Scientists fear the Mexican beetle, introduced to counter the adverse effects of a weed, may destroy the sunflower crop.
"How here he sipped, how there he plundered smug
And sucked all o'er like an industrious bug."
That's how Alexander Pope, the 18th century English satirist, referred to the exploitative tendency of some humans in his poem, The Dunciad. But his lines could well describe the nightmarish feelings of Indian agricultural experts over the parasitical impact of the industrious Mexican beetle on sunflower, one of the country's most important oilseed crops.
The beetle (Zigogramma bicolorata) was brought to India in 1983 to control the noxious weed Parthenium hysterophorus, which came to India in the 1960s along with consignments of American grain, under the PL 480 programme meant to succour Indians during repeated foodcrop failures.
Parthenium quickly became notorious, over-running cultivated fields of cereals, vegetables, oilseeds and plantation crops. It also caused skin and bronchial allergies in most people who came in contact with it. Experts concurred the only economical way to check parthenium was to let loose the Mexican beetle whose appetite for the weed was voracious. This was done after lengthy testing by the Indian Council of Agricultural Research (ICAR) verified the bug was not likely to cause any pestilence.
It is ironic, therefore, that a recent ICAR circular, signed by R L Rajak, the government's plant protection advisor, warns all state agricultural departments to desist from "mass multiplication and release" of the Mexican beetle and to immediately conduct surveys to estimate the extent to which the bug may have spread in various agricultural regions. Rajak's anxiety is because in certain circumstances, yet to be precisely determined, the Mexican beetle may venture beyond parthenium and start devouring sunflower plants, which belong to the same family.
Monitoring by Bangalore's University of Agricultural Sciences (UAS) has since revealed that within four years of its arrival in India, the beetle had not only established dominance over the parthenium, but also managed to unlock the code of genetic resistance inherent in the weed's close relatives, including the sunflower. UAS researchers A Chakravarty and N Bhat observed during laboratory experiments that adult beetles were eating, mating and laying eggs on sunflower plants. The beetle's harmful activity was also observed in sunflower plantations in Kolar and Hassan districts of Karnataka and it is now estimated the pest has spread over a region of nearly 20,000 kilometres in south India.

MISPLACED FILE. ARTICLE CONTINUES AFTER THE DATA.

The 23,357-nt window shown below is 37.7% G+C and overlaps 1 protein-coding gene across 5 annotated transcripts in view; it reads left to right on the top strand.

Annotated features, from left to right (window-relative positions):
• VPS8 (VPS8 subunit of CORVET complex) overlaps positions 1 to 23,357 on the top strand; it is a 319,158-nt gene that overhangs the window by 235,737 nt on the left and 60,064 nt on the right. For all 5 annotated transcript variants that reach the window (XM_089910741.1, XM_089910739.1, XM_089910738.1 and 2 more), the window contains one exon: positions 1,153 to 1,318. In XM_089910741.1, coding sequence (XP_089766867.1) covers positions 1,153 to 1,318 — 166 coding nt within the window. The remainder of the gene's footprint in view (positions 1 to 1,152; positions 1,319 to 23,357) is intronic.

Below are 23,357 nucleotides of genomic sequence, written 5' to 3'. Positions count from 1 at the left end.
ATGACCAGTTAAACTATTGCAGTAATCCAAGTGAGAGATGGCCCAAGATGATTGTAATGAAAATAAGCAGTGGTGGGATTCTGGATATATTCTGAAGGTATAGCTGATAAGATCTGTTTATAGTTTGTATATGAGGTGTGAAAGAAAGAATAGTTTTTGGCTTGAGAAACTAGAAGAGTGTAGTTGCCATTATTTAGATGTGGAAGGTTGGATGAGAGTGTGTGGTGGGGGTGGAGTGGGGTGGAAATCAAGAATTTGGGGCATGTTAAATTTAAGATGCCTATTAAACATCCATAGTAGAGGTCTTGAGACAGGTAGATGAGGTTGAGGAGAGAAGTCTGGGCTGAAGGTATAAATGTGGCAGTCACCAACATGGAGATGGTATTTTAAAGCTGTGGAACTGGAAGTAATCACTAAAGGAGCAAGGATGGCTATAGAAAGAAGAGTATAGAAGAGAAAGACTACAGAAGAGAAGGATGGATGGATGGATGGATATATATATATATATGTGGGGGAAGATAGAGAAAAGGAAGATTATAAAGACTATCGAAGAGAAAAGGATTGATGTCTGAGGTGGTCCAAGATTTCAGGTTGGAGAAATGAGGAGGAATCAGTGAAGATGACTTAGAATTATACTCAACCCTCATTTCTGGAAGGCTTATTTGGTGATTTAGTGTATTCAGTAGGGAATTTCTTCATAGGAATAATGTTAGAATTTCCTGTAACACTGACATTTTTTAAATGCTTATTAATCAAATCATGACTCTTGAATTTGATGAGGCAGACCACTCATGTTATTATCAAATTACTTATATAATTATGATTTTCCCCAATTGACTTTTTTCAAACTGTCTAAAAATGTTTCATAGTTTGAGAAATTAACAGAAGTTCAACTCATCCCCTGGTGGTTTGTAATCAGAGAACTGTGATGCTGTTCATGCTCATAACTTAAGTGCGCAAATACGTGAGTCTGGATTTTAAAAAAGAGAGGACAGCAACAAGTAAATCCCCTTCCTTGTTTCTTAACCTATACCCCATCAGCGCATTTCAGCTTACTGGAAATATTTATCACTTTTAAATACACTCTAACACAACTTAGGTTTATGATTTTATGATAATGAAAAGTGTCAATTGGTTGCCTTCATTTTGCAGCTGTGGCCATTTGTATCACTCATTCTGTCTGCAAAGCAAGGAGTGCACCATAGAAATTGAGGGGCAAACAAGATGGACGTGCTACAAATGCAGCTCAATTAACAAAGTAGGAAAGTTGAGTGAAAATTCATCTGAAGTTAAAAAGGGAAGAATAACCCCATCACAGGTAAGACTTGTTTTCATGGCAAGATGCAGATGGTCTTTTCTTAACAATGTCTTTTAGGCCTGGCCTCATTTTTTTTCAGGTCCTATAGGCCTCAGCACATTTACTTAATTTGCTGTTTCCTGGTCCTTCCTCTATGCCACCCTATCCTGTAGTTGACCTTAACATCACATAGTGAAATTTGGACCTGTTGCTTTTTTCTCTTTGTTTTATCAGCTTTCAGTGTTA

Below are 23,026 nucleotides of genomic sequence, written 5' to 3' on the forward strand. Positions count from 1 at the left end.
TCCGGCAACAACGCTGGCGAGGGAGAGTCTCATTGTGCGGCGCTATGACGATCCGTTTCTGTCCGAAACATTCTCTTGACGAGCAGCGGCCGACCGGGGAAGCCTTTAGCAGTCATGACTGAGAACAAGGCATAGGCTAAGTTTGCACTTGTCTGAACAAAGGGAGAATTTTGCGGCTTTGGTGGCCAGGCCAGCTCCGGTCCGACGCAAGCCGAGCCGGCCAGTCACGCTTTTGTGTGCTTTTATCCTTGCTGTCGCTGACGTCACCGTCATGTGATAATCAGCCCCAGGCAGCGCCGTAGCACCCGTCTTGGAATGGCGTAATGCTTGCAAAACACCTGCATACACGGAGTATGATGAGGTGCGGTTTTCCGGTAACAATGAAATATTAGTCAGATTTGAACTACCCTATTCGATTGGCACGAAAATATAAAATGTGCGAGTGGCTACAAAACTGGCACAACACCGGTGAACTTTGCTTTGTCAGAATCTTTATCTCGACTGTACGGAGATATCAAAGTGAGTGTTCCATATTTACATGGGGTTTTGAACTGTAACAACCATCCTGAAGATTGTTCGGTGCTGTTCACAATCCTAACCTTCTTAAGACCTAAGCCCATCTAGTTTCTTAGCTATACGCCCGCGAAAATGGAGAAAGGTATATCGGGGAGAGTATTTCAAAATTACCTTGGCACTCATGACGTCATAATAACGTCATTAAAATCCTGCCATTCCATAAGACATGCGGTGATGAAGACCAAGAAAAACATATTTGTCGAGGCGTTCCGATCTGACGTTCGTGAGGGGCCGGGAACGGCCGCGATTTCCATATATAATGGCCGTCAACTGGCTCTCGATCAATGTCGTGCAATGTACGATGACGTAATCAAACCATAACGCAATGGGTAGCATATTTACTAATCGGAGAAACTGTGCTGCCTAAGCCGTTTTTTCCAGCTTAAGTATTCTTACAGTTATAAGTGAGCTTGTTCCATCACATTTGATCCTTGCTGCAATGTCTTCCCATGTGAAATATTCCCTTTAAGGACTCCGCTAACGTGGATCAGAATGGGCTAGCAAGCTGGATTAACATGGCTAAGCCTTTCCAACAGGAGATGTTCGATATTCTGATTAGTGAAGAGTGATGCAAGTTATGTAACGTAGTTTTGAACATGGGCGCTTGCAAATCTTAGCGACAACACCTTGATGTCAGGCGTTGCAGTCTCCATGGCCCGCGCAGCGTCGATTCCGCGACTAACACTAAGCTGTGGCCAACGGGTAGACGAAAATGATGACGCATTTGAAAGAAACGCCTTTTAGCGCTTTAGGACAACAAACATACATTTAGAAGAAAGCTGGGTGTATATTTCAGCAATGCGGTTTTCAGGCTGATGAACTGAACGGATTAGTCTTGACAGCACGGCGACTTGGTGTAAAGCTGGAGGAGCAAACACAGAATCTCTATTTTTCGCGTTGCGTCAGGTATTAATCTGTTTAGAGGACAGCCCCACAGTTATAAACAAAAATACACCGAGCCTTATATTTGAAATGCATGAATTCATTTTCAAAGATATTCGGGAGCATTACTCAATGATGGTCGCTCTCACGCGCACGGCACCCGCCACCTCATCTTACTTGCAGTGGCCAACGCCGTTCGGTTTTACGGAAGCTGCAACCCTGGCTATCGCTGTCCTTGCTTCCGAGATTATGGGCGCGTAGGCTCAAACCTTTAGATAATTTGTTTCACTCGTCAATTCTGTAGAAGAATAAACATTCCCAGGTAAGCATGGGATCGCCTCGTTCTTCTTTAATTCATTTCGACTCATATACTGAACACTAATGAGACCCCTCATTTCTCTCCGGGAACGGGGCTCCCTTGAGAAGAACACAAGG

The potential scale of beetle damage has moved IIHR and ICAR to re-evaluate the bug's usefulness. Some ICAR scientists are using semantics to allay fears by stressing, "In controlled feeding trials, the Mexican beetle was observed to nibble and not feed extensively on sunflower seeds." They also contend that reports from Mexico, the beetle's original home, do not reveal any special fondness for sunflower even when it was planted in proximity to parthenium.
Despite this, an ICAR fact-finding committee recommended, last November, that use of the beetle should be discouraged until more definitive conclusions are reached on the spread of the beetle in India. Rajak's circular was based on this recommendation.ICAR sources confirm beetle specimens are being sent to the Smithsonian Institution in Washington, DC, for "specie-examination", which will determine whether the beetle exported from Mexico is a genuine weed-killer or merely an impostor.
Perhaps the most interesting observation on the beetle controversy is from US experts, who maintain Indian sunflowers are unable to resist the Mexican beetle invasion principally because the Karnataka plantations lack the strength of biodiversity as the Indian oilseeds programme propagates the use of only a few select sunflower strains.
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